The discontinuity in the Wandle Trail footpath has been on the radar of Merton Council for years, but as the river heads off under the railway and into the pattern of suburban streets here, it's difficult to see how a path close to its line could be found even by the most determinedly community-minded of local authorities. Instead I'm directed into busy Garratt Lane - Earlsfield's de facto High Street. The usual, ubiquitous coffee chains clustered around the station entrance among some unexpectedly high-end local stores which were perhaps not the image of this part of London which I'd carried with me for years. It was tempting to linger here and attempt to understand how this part of the city ticked, but I was close to my goal now and despite aching feet I thought I'd be able to make it to the Thames. I turned west again after passing under the railway and found my way into King George's Park where the River soon reappeared on the eastern edge of the space, close to the backstreets of Earlsfield. The sun was beginning to sink low into the western sky, but the break in the relentlessly bad weather of the last few weeks had coaxed out a good number of families who were walking and playing in the well-kept park. The five tower blocks which flanked the Southside development cast long shadows as I walked towards them in order to get my last glimpse of the Wandle before it disappeared under the centre of Wandsworth. The river has been straddled by development here since 1971 when the Arndale Centre opened, spanning the waters and regarded in its day as something of an engineering miracle. At the time, the Wandsworth Arndale was the largest indoor shopping centre in Europe, and it contained a mix of housing, retail, offices, a large indoor market hall and even a nightclub. The centre declined in popularity in the intervening years as anchor tenants Sainsbury and Tesco decamped to larger, purpose-built premises nearby leaving the all-too-familiar pattern of shuttered units and 'value' stores which has blighted a number of centres of a similar vintage. The centre struggled on to the turn of the century, until a comprehensive modernisation and redevelopment began in 2004, largely now complete despite setbacks due to the economic downturn. Little of the original 1971 fabric remains evident aside from the contemporary residential towers which dominate the Wandsworth skyline from all directions. I caught my last glimpse of the river here at Mapleton Road, balanced on a tiny pavement with a steady traffic of bus passengers tramping by seemingly unaware of what lay beneath their feet. The stream divided, flowing swiftly and darkly into two concrete tunnels under the building. Above the river a car park access road disgorged vehicles from a similar opening in the building, the river largely forgotten by the motorists queuing to escape Southside. Turning north into Garratt Lane again, I was shocked by the press of people which I faced. While the walk had been far from solitary by my standards the crowd of shoppers, eyes fixed on the bargains and attention diverted from their immediate surroundings, was more of a challenge to navigate. I weaved and slalomed my way to Wandsworth High Street, swiftly crossing and delving into the hinterlands behind the Ram Brewery to escape a busy Saturday scene. The redevelopment of the brewery and the riverbanks beyond continued behind hoardings decorated with hyper-real scenes of future Wandsworth - everyone seemed happy in these artists impressions, and just like now the river appeared to be ignored entirely by the device-absorbed couples wandering the unreal new world projected on the barriers. It was good to be away from the tide of present-day people blundering around the shopping area, and the landscape north of the High Street gave a tantalising clue as to how the area may have looked as recently as the middle of the last century. The maritime air of the place was evident, with long brick walls and low sheds running along the muddy creek to which the Wandle had given way for its final few yards. I turned into a narrow, curving street reassuringly named The Causeway and tried to ignore my fatigue for just a little while longer.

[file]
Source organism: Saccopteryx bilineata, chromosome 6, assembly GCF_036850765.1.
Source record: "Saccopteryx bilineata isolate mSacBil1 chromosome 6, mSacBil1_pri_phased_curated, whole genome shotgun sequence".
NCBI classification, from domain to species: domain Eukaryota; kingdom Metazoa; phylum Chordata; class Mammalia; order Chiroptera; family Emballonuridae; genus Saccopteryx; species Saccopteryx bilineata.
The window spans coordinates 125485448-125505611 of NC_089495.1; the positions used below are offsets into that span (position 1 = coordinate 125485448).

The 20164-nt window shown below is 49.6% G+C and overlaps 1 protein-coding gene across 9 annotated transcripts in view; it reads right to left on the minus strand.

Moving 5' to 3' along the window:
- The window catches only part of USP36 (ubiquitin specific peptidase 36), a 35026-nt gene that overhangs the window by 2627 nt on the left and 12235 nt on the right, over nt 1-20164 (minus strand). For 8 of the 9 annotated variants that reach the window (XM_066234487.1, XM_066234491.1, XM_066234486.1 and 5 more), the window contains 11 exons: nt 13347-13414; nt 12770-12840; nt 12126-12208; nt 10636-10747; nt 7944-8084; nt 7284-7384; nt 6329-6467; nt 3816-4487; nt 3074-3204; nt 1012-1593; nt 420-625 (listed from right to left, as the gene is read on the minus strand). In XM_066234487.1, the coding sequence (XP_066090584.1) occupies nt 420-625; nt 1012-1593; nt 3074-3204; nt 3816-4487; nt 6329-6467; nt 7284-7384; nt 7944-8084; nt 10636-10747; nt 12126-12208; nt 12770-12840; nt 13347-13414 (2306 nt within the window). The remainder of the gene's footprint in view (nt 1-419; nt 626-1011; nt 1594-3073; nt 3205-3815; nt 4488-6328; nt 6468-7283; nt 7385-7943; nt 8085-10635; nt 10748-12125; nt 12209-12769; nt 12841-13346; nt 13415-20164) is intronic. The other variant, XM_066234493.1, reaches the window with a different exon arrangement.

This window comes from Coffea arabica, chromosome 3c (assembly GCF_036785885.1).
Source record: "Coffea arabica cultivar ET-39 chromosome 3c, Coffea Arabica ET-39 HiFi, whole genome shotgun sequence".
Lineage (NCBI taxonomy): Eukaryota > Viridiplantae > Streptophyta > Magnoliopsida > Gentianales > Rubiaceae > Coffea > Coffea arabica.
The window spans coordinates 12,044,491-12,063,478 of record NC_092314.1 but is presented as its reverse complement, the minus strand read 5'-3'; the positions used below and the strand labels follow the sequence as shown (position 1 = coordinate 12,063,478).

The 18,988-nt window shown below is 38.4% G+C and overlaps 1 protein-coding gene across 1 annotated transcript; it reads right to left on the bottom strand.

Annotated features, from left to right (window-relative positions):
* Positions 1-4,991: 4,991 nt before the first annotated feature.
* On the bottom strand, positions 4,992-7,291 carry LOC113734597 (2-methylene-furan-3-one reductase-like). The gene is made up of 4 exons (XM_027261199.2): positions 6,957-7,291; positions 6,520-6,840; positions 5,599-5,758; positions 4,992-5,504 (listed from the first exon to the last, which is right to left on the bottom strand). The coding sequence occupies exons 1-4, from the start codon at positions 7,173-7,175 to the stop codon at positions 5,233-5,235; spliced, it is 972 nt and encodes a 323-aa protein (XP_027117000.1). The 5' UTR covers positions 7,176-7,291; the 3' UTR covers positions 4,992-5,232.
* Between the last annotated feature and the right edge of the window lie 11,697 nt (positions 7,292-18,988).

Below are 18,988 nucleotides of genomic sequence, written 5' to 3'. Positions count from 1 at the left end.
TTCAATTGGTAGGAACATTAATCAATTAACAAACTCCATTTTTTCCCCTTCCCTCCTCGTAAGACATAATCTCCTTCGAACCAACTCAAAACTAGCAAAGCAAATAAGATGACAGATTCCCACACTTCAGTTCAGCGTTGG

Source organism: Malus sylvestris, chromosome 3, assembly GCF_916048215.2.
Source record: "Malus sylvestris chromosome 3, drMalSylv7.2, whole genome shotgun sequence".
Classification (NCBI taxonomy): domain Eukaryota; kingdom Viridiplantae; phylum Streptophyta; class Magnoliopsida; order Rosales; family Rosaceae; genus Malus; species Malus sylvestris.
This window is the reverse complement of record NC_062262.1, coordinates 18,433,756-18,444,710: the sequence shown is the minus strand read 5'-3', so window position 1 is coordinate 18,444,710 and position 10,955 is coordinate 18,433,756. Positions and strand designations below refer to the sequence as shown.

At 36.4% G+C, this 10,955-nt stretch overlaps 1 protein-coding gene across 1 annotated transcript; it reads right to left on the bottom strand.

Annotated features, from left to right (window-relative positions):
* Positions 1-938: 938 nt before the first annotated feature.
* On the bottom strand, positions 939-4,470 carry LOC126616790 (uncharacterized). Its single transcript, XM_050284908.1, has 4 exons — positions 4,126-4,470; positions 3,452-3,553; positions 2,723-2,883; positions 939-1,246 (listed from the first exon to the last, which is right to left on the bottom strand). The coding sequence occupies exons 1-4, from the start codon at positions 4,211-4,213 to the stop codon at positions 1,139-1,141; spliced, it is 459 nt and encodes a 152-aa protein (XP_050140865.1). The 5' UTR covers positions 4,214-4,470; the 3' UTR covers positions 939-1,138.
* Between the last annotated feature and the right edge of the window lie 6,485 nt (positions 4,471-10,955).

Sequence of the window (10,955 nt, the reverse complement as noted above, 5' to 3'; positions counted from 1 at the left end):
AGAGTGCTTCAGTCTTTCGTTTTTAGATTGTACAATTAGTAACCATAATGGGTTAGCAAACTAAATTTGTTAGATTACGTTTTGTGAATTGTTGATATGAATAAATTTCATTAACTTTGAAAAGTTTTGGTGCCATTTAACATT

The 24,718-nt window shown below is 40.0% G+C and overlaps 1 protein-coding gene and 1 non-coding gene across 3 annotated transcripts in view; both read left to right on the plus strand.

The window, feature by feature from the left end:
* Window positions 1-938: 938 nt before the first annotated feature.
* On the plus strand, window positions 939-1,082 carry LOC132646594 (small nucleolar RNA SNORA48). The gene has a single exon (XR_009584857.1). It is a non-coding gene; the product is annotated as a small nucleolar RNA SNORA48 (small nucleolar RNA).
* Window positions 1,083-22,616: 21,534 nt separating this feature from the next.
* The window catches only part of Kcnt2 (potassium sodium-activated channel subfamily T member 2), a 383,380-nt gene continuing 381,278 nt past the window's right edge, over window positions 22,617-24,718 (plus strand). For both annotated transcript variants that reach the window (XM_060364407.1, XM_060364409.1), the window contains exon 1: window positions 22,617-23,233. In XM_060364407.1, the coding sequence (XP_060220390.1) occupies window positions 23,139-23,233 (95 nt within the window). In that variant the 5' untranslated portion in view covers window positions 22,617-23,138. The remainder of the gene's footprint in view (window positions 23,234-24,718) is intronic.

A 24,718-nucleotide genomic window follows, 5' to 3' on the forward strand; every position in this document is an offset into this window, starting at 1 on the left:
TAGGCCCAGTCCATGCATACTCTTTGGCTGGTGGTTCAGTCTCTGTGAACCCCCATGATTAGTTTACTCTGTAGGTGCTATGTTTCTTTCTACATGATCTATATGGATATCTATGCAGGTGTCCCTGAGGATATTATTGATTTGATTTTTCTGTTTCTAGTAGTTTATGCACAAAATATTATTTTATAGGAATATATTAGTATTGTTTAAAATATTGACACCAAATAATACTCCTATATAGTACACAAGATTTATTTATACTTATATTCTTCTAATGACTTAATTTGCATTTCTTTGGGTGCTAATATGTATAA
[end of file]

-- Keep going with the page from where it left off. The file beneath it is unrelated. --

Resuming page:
After crossing the point where the river divided, with Bell Lane Creek forking muddily to the west and Wandsworth Creek - sometimes obscurely known as Frying Pan Creek - to the east, the Causeway became a footpath onto a tiny sliver of land which sat in the midst of the two streams. Near this point a tidal bell hung, activated by the rising and falling of the river and ringing four times each day - but sadly not at the time I was passing by. The land here had an impermanent and shifting feel, with the Wandle's marshy delta coerced into the narrow channels between high flood walls and muddy banks. The Causeway originally linked Wandsworth Plain, the site of the original settlement here, with the river and would once have been a busy route between the Thames and the village. Today it was near silent, and as I tramped on, the smell of the tidal river began to replace the fumes of the nearby A3. Beside the creek the huge Western Riverside Waste Authority's works brooded, quietly dominating the waterfront here and diverting the riverside path inland to accommodate a wharf for offloading refuse. The area occupied by the depot had once been water too: In 1801 the Surrey Iron Railway Act authorised the construction of a basin connected to the Thames and running as far south as Wandsworth High Street at a spot known then as Ram Field. Freight would be transferred to ships from railway wagons here, which had begun their journey from "a place called Pitlake Meadow in the town of Croydon" - the start of my walk today. The original plans had favoured the proven technology of a canal for the entire distance, providing a bypass around the numerous mills which blocked the Wandle to navigation, but surprisingly the plan for a cheap and somewhat poorly built railway prevailed. The line was never successful and its poor construction standards necessitated frequent mending of rails broken by the weight of loaded wagons. By 1848 the railway was being removed, the company having been unsuccessful in attempting to sell it to the London Brighton & South Coast Railway as an extension to their growing network. The canal basin found a second life when, in the ownership of the McMurray family, it began to serve a paper mill close to the site of the modern-day shopping centre which continued in operation until the 1920s along with providing access to the Ram Brewery. Sections of the canal basin appear to have begun to be filled in to accommodate new industrial buildings during the 1930s and by 1956 the basin had disappeared entirely from the map, only evident in the presence of a bridge parapet pointlessly lifting the railway over an expanse of car park which had once been the wharf.